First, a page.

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Italy jails captain for refugee disaster that killed 900

Archive: Over 12,000 people are known to have died in the Mediterranean since 2013 [Getty]

Date of publication: 13 December, 2016

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An Italian court ruled on Tuesday that the captain of a refugee boat that sank in 2015, killing up to 900 people, was responsible for the disaster.
An Italian court ruled on Tuesday that the captain of a refugee boat that sank in 2015, killing up to 900 people, was responsible for the disaster, the Mediterranean's worst since World War II.

Judges in Catania ordered Mohammed Ali Malek, a Tunisian national, to serve 18 years in jail for multiple manslaughter, human trafficking and causing the tragedy after the packed boat capsized after colliding with a freighter coming to its aid.

Syrian Mahmoud Bikhit, accused of being his first mate, was handed a five-year sentence for his role in the tragedy off the Libyan coast that saw Italian forensic scientists spend months sorting through decomposed body parts to count the victims.

The men were ordered to pay nine million euros ($9.5 million) each in compensation.

Both had claimed they were simple refugees and had been made to steer the boat by the real traffickers.

But survivors told investigators that Malek, who had lived in Italy in the past, was the captain. And that it was his lack of sailing skills that caused the deadly collision.

"I spent two years and six months in Italy and I have a young son with an Italian woman: I want to marry her and recognise the baby," Malek told the court in a plea before the verdict.

"It's the truth. I've always told the truth. Just as I immediately gave (police) my real name, and told them I was a passenger," he said.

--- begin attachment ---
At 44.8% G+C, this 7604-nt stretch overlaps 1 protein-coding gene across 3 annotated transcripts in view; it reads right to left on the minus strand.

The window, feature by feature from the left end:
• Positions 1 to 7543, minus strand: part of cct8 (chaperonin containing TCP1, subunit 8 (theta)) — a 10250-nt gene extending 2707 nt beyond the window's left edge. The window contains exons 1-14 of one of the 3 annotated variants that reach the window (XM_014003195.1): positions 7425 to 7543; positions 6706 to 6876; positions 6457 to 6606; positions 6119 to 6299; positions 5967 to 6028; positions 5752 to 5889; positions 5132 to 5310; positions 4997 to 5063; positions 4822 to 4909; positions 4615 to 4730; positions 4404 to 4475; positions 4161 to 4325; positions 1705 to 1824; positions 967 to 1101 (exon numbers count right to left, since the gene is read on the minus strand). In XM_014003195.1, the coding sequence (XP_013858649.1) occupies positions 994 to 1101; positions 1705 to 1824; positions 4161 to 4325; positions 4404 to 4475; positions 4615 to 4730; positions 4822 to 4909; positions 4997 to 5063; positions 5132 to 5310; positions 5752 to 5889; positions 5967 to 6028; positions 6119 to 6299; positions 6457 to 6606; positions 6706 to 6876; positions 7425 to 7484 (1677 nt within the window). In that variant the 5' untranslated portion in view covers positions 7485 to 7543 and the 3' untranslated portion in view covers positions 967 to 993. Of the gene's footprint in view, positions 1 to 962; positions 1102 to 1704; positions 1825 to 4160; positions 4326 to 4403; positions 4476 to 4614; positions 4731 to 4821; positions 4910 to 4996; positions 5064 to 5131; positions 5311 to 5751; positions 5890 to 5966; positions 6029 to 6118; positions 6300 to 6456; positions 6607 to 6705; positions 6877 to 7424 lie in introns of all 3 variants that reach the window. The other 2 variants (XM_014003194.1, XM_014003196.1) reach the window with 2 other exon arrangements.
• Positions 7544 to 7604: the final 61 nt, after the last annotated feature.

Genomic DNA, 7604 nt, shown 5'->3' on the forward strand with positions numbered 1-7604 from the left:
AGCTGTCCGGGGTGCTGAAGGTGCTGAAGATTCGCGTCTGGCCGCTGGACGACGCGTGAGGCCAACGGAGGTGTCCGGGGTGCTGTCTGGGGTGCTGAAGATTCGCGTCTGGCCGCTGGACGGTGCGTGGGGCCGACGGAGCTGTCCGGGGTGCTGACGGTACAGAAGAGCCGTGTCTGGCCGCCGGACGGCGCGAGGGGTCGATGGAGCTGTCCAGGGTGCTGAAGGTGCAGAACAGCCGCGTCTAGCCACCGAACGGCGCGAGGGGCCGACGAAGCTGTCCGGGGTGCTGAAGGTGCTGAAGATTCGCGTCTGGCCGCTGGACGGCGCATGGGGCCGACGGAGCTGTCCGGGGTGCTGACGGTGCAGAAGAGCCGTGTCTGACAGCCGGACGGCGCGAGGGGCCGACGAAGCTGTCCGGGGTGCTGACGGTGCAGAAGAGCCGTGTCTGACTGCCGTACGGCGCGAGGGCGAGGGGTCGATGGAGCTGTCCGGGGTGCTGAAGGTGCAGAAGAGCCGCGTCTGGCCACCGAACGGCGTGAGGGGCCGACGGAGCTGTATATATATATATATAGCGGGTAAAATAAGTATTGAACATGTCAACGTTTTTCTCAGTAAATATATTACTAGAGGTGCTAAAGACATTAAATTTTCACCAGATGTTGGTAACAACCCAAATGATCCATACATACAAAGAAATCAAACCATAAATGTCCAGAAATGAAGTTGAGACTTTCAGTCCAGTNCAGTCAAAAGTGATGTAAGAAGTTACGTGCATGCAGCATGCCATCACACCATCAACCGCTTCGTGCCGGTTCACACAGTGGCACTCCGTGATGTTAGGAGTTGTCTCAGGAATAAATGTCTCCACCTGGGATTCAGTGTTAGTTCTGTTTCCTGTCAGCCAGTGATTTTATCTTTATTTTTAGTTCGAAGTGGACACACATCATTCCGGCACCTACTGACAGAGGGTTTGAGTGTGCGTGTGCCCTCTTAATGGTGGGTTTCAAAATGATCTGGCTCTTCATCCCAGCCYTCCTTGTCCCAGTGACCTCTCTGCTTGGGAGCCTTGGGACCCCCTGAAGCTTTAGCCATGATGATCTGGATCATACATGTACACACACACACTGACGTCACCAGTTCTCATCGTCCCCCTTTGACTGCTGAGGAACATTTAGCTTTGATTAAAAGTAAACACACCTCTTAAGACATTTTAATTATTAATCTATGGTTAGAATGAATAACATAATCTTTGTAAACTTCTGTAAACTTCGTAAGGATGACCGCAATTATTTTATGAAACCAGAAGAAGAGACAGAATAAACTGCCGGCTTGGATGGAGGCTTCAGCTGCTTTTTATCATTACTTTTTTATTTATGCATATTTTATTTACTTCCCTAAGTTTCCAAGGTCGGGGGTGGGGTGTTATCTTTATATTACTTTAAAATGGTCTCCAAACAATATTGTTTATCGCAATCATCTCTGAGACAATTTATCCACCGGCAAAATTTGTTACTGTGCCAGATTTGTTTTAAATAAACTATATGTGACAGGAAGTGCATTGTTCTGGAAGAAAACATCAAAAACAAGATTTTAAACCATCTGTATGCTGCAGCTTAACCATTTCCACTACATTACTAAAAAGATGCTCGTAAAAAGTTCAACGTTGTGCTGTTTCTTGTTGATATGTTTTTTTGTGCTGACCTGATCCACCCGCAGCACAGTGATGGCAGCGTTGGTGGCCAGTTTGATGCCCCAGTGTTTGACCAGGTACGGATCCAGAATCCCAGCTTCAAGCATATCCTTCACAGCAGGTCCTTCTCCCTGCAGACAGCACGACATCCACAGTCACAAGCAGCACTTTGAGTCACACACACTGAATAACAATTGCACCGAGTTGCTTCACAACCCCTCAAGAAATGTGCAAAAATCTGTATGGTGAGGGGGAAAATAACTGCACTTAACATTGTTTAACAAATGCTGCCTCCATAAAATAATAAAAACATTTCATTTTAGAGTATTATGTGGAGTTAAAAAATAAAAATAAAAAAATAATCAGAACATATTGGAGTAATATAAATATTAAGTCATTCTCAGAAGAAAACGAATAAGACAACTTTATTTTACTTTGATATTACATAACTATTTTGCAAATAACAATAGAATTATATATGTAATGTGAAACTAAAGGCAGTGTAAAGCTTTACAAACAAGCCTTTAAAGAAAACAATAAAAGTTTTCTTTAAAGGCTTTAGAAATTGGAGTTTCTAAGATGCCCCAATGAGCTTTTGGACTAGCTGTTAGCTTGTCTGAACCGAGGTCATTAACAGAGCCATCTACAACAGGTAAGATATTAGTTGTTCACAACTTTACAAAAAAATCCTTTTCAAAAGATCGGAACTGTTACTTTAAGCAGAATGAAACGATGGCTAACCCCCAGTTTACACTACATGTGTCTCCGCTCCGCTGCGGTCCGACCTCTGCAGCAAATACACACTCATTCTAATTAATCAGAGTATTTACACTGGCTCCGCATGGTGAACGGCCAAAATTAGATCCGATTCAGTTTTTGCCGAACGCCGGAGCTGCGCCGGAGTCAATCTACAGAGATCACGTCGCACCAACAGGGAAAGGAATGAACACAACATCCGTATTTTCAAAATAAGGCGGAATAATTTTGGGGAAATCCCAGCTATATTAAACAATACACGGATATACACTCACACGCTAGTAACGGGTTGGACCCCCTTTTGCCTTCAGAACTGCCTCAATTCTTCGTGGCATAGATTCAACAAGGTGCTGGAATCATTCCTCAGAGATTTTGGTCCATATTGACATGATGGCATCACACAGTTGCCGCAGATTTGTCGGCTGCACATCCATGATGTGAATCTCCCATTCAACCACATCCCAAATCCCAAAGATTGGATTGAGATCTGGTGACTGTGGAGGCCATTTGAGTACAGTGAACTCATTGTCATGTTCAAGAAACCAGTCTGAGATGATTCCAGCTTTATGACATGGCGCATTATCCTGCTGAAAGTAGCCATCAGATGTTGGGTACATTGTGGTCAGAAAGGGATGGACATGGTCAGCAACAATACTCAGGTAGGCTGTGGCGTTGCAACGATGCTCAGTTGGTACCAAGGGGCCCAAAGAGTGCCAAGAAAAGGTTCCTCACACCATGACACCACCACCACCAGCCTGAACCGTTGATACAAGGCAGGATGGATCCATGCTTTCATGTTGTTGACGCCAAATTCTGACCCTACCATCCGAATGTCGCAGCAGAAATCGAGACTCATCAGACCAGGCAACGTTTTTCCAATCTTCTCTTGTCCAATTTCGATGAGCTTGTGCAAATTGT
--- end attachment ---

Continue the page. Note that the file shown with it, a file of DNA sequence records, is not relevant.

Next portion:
The boat was carrying people largely from The Gambia, Senegal and Mali, as well as Bangladesh, the Ivory Coast and Ethiopia. Only 28 survived.

Up to 900 people were packed into the 27-metre (90-foot) boat when it left Libya, according to forensic scientists who spent months examining body bags, finding that many contained the remains of more than one person.

Firefighters who recovered the mangled bodies from the rotting ship said they had been "packed in like on the trains for Auschwitz".

Over 12,000 people are known to have lost their lives in the Mediterranean since the current migrant crisis erupted in 2013. Aid agencies say it is likely many more disappeared without trace after being abandoned on the high seas by traffickers.

The departures have not stopped despite the turn in the weather as winter sets in. A record number of 175,000 people have arrived on Italy's shores this year, with another 678 brought to Catania on Monday, including a newborn baby.

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